Jo-Philipp Wich edited this page Jan 15, 2016 · 1 revision

Table of Contents

LMO File Format

LMO is a simple binary format to pack language strings into a more efficient form. Although it's suitable to store any kind of key-value table, it's only used for the LuCI *.po based translation system at the moment. The abbreviation "LMO" stands for "Lua Machine Objects" in the style of the GNU gettext *.mo format.

Format Specification

A LMO file is divided into two parts: the payload and the index lookup table. All segments of the file are 4 Byte aligned to ease reading and processing of the format. Only unsigned 32bit integers are used and stored in network byte order, so an implementation has to use htonl() to properly read them.


    <entry #1: 4 byte aligned data>

    <entry #2: 4 byte aligned data>


    <entry #N: 4 byte aligned data>

  <index table:
    <entry #1:
      <uint32_t: hash of the first key>
      <uint32_t: hash of the first value>
      <uint32_t: file offset of the first value>
      <uint32_t: length of the first value>

    <entry #2:
      <uint32_t: hash of the second key>
      <uint32_t: hash of the second value>
      <uint32_t: file offset of the second value>
      <uint32_t: length of the second value>


    <entry #N:
      <uint32_t: hash of the Nth key>
      <uint32_t: hash of the Nth value>
      <uint32_t: file offset of the Nth value>
      <uint32_t: length of the Nth value>

  <uint32_t: offset of the begin of index table>


In order to process a LMO file, an implementation would have to do the following steps:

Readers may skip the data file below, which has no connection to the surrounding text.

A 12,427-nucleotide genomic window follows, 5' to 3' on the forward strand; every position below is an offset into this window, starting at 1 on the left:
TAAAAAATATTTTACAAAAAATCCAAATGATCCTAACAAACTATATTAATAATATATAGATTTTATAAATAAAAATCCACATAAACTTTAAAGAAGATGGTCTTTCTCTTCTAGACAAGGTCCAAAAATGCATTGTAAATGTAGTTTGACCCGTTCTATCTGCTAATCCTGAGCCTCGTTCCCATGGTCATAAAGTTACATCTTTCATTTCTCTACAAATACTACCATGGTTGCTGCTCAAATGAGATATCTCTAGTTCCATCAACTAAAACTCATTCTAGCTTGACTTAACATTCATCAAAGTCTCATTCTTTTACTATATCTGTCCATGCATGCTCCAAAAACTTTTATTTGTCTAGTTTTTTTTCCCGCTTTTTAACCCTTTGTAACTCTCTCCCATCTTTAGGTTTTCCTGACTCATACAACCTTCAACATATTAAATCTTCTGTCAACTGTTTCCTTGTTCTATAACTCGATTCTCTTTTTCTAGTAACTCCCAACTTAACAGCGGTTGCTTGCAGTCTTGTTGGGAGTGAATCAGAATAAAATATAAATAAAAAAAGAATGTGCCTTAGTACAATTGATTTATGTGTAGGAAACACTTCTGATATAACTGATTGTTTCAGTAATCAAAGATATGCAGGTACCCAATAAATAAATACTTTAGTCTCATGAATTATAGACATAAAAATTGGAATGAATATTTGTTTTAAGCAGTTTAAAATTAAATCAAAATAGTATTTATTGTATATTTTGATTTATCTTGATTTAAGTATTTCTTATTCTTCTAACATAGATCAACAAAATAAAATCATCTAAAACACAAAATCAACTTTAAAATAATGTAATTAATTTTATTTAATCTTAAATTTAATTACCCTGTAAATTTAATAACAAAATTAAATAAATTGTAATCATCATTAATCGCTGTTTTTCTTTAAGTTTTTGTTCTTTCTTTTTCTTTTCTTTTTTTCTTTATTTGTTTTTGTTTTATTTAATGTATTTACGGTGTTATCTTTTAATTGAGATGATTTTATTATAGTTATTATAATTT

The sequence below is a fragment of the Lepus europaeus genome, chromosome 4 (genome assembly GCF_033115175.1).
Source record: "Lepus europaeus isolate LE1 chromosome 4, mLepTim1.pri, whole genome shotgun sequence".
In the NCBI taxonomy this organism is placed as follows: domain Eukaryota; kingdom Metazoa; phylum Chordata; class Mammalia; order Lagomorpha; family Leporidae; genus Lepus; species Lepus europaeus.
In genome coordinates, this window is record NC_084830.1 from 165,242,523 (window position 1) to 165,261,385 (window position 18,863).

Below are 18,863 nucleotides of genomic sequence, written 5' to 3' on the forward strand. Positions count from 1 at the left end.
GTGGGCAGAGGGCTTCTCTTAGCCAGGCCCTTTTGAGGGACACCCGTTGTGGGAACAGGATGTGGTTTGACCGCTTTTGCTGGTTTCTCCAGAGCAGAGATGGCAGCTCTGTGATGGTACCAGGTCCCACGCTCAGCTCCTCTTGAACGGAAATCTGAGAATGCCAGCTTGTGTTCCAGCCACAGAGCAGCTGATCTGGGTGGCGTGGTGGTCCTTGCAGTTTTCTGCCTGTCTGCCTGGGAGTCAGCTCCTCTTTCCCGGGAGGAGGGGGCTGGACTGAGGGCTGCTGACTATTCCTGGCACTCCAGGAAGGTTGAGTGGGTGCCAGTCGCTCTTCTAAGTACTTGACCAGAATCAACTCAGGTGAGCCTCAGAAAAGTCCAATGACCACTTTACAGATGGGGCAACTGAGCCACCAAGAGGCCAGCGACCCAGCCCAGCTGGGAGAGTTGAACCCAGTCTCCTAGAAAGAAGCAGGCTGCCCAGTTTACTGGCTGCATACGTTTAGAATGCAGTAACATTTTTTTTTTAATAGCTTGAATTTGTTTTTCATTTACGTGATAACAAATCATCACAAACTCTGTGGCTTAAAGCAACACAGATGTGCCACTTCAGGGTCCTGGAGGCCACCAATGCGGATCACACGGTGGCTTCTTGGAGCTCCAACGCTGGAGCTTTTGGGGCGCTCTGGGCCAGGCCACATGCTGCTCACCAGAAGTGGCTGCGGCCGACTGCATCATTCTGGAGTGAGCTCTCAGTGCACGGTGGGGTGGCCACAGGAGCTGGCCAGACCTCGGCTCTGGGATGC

Read Index

  1. Locate and open the archive file
  2. Seek to end of file - 4 bytes (sizeof(uint32_t))
  3. Read 32bit index offset and swap from network to native byte order
  4. Seek to index offset, calculate index length: filesize - index offset - 4
  5. Initialize a linked list for index table entries
  6. Read each index entry until the index length is reached, read and byteswap 4 * uint32_t for each step
  7. Seek to begin of file

Read Entry

  1. Calculate the unsigned 32bit hash of the entries key value (see "Hash Function" section below)
  2. Obtain the archive index
  3. Iterate through the linked index list, perform the following steps for each entry:
    1. Compare the entry hash value with the calculated hash from step 1
    2. If the hash values are equal proceed with step 4
    3. Select the next entry and repeat from step 3.1
  4. Seek to the file offset specified in the selected entry
  5. Read as much bytes as specified in the entry length into a buffer
  6. Return the buffer value

Hash Function

The current LuCI-LMO implementation uses the "Super Fast Hash" function which was kindly put in the public domain by it's original author. See for details. Below is the C-Implementation of this function:

#if (defined() && defined())
#define sfh_get16(d) (*((const uint16_t *) (d)))
#define sfh_get16(d) ((((uint32_t)(((const uint8_t *)(d))[1])) << 8)\
					   +(uint32_t)(((const uint8_t *)(d))[0]) )

uint32_t sfh_hash(const char * data, int len)
	uint32_t hash = len, tmp;
	int rem;

	if (len <= 0 || data == NULL) return 0;

	rem = len & 3;
	len >>= 2;

	/* Main loop */
	for (;len > 0; len--) {
		hash  += sfh_get16(data);
		tmp    = (sfh_get16(data+2) << 11) ^ hash;
		hash   = (hash << 16) ^ tmp;
		data  += 2*sizeof(uint16_t);
		hash  += hash >> 11;

	/* Handle end cases */
	switch (rem) {
		case 3: hash += sfh_get16(data);
			hash ^= hash << 16;
			hash ^= data[sizeof(uint16_t)] << 18;
			hash += hash >> 11;
		case 2: hash += sfh_get16(data);
			hash ^= hash << 11;
			hash += hash >> 17;
		case 1: hash += *data;
			hash ^= hash << 10;
			hash += hash >> 1;

	/* Force "avalanching" of final 127 bits */
	hash ^= hash << 3;
	hash += hash >> 5;
	hash ^= hash << 4;
	hash += hash >> 17;
	hash ^= hash << 25;
	hash += hash >> 6;

	return hash;

Reference Implementation

A reference implementation can be found here:

The po2lmo.c executable implements a *.po to *.lmo conversation utility. Lua bindings for lmo are defined in template_lualib.c and associated headers.

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